- January 5, 2018
- By Ali Malsher
- 0 comments
Expert evidence by the back door
In clinical negligence work expert evidence is vital to the success or failure of a case. The choice of expert and their approach to the case is a fundamental issue to be considered throughout.
There has always been a conflict between claimants and defendants in respect of expert evidence. In a case that goes to trial in which liability is disputed defendants will often bring treating medical professionals to the court. In essence, they are allowed to use additional experts to give evidence on behalf of the Trust. This inequality of arms has been a continued battle over many years and there is of course established case law to allow the claimant to adduce additional evidence if required.
More recently there has been a tendency in some cases to bring forward as witness evidence (that is not expert) what is in fact expert evidence.
Recently I had a case where a witness statement was served purporting to come from a consultant radiologist at another hospital but in the same Trust. Ostensibly it was to do with waiting times for an MRI scan . However, within it is contained expert evidence about the original radiological reports and whether they demonstrate what has (in fact) been agreed they demonstrate. In short it is a clear attempt to provide expert evidence by the back door.
This issue arose also in a patent case called Teda UK Limited v Gilead Sciences Incorporated in 2017.
In that case, the defendant served a witness statement of a professor in HIV medicine based at the Chelsea & Westminster Hospital. The witness was in fact a well-known expert in his field and had provided evidence before . His witness statement indicated that he had been asked to give evidence as “an independent factual witness”.
This was a clear attempt to provide a witness statement from an expert not connected to the case. Although the statement was quite short (which the court applauded), it did not change the position that it was expert evidence which the court had not given permission for.
In the same case, there was an additional problem because the claimant had then served hearsay notices in respect of some scientific papers which again amounted to expert evidence by the back door because the court’s permission had not been granted.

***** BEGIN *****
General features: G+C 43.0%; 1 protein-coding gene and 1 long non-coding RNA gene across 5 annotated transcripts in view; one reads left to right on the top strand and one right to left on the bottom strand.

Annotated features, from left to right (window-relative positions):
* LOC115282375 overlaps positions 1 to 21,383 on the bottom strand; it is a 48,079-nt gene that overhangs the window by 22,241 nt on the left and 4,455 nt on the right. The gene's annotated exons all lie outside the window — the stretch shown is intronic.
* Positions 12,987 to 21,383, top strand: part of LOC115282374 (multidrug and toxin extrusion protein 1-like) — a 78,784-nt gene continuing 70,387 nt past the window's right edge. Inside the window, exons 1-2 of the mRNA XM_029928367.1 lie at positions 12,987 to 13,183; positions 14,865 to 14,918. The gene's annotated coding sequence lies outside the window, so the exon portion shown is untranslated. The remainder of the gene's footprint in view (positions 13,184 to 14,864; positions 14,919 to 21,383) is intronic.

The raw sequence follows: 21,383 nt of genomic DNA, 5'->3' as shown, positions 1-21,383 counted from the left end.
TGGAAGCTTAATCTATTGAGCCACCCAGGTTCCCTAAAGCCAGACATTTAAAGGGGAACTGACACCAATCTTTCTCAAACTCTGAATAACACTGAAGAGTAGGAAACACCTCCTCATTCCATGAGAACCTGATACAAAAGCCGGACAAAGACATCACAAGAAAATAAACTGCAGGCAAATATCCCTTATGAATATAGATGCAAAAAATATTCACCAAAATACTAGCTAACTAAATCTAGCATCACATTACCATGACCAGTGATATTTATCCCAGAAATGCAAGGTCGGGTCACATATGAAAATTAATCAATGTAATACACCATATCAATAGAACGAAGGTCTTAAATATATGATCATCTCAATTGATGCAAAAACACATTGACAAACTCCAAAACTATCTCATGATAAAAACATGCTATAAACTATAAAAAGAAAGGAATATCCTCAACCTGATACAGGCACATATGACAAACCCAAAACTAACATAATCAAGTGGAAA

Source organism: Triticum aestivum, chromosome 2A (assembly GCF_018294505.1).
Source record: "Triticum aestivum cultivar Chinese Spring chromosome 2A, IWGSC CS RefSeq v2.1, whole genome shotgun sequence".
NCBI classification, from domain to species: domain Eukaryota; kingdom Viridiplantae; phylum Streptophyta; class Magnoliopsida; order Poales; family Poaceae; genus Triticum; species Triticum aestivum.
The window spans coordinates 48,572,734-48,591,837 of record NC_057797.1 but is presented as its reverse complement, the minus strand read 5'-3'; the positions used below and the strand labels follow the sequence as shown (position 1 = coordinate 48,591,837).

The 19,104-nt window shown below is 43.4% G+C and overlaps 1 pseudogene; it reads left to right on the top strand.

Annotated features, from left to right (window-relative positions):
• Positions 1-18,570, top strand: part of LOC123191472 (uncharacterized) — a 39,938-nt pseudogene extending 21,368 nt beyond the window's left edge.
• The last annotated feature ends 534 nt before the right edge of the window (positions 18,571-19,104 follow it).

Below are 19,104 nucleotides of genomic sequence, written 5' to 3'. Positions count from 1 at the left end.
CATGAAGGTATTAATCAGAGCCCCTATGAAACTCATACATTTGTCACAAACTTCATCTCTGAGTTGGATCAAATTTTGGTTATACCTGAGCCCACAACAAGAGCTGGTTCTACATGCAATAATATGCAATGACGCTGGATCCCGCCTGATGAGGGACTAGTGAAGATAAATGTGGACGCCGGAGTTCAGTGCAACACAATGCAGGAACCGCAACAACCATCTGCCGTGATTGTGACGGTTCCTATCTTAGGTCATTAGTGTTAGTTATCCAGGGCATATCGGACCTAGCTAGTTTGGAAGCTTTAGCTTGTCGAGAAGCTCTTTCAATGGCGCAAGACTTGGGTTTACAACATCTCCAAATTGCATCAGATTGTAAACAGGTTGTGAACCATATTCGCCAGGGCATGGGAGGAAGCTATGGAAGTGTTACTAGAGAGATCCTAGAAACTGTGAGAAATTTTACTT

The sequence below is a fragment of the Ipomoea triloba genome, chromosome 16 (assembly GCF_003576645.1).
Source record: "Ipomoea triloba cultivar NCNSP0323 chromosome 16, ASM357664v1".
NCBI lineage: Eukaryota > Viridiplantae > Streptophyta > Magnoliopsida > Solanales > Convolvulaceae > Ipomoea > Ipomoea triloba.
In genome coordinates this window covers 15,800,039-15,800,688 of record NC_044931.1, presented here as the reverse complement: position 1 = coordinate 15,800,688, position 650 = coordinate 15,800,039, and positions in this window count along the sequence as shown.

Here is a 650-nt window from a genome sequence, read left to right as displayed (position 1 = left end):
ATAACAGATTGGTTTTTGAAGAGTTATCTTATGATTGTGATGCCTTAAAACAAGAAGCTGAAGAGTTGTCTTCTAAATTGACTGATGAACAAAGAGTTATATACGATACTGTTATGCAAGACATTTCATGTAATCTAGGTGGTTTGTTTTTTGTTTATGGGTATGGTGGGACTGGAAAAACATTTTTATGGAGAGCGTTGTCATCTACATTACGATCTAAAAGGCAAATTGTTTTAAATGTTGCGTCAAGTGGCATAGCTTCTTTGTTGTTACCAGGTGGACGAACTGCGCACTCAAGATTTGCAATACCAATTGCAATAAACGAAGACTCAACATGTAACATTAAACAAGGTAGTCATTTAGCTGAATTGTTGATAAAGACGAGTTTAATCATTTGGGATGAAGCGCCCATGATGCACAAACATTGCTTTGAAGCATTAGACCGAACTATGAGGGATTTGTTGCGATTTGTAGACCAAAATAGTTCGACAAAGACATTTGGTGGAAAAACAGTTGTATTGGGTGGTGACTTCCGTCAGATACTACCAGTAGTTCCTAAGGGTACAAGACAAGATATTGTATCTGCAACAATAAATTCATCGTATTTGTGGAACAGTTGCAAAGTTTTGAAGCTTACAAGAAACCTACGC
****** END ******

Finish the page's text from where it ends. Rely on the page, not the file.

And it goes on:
Both the claimant and the defendant had their attempts to adduce evidence through the back door rejected by the court with obvious potential costs issues.
There is anecdotally a change in emphasis between the claimant and the NHS Resolution in part. Some cases proceed on a very consensual basis throughout and there is a good working relationship between defendant and claimant lawyers on the whole. However, attempts to circumvent the court’s directions and to add evidence for which permission has not been granted only serves to cause difficulties with the running of a case, disrupt the timetable and prevent good working relations which ultimately is in the interests of both claimant and defendant organisations.
Court delays are such that the disruption to the timetable can be significant, causing distress to claimants and anxiety for defendant witnesses alike..
If claimants and defendants are to work together properly in relation to cases to keep costs at a reasonable and proportionate level (which is something the NHS Resolution considers pertinent) then attempts to circumvent the directions of the court must not be made. Proper practice is that if expert evidence should be adduced permission should be sought. The defendants or indeed claimants should follow this.
Attempts to circumvent the system cause enormous problems. This cannot be in the interests of the claimant, the defendant, the court or justice generally.
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